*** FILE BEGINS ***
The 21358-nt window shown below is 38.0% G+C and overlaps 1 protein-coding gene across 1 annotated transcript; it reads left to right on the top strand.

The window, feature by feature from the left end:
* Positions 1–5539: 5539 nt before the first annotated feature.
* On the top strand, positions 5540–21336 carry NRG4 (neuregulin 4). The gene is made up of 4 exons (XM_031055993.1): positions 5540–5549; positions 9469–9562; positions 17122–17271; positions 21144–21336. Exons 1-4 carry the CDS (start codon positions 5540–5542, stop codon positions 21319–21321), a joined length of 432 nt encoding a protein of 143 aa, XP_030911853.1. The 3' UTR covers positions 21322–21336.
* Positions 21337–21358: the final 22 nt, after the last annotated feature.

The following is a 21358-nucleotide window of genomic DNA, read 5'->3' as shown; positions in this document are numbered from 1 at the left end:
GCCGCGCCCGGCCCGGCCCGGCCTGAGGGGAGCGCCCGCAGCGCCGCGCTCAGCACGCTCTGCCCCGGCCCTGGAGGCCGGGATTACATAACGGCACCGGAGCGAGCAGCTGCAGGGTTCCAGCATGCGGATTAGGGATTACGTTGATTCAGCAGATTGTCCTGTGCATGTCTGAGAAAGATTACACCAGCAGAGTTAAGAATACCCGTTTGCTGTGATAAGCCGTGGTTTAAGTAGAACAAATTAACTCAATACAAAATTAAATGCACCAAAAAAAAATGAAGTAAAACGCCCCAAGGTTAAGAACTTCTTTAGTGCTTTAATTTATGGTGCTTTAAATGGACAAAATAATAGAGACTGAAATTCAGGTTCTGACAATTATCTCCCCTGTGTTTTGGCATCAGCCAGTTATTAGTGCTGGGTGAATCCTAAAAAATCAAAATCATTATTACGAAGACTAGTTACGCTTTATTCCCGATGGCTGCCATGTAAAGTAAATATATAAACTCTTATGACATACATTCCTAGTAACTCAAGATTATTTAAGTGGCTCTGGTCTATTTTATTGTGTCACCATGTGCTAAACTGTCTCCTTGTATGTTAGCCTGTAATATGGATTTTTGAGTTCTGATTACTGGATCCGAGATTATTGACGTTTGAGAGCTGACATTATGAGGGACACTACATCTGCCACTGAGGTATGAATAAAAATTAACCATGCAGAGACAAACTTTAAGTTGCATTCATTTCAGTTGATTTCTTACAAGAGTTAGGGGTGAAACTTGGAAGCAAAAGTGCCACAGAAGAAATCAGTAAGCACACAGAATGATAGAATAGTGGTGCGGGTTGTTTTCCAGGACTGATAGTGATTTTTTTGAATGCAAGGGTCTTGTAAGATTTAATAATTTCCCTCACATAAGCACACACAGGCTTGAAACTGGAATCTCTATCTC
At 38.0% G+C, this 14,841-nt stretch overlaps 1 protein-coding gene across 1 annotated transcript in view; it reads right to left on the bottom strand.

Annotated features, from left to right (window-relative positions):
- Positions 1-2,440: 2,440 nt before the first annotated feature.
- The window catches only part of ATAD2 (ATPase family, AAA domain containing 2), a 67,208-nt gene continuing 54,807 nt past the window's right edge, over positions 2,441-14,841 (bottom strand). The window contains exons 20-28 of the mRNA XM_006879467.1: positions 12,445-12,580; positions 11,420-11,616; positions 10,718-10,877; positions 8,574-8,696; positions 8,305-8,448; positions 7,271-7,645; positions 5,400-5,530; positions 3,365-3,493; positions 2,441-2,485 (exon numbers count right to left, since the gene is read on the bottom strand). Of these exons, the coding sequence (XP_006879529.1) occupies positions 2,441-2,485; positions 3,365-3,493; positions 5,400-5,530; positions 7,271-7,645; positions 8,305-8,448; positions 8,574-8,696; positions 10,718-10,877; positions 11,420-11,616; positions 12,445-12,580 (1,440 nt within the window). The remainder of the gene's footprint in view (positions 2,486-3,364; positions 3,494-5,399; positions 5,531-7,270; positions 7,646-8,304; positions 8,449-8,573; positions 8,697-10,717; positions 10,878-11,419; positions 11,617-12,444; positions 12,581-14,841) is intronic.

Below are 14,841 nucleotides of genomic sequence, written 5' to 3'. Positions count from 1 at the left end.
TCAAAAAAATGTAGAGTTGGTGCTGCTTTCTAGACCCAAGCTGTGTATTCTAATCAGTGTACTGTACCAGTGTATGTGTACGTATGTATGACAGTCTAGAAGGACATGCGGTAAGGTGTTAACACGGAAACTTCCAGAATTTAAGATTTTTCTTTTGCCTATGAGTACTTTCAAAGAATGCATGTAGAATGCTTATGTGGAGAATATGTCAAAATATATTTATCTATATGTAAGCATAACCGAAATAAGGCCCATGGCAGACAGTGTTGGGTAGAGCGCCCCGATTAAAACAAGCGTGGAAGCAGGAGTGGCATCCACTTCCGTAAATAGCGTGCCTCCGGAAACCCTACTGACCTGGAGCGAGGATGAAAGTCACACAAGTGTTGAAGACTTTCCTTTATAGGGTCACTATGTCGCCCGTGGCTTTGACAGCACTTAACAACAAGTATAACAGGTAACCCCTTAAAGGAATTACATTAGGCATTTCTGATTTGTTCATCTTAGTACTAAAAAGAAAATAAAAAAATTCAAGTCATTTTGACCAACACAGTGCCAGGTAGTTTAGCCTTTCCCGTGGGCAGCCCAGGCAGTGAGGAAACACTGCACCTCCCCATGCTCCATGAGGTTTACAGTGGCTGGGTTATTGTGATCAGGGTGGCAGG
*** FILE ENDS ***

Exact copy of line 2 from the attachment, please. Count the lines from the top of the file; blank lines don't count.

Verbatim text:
The window, feature by feature from the left end: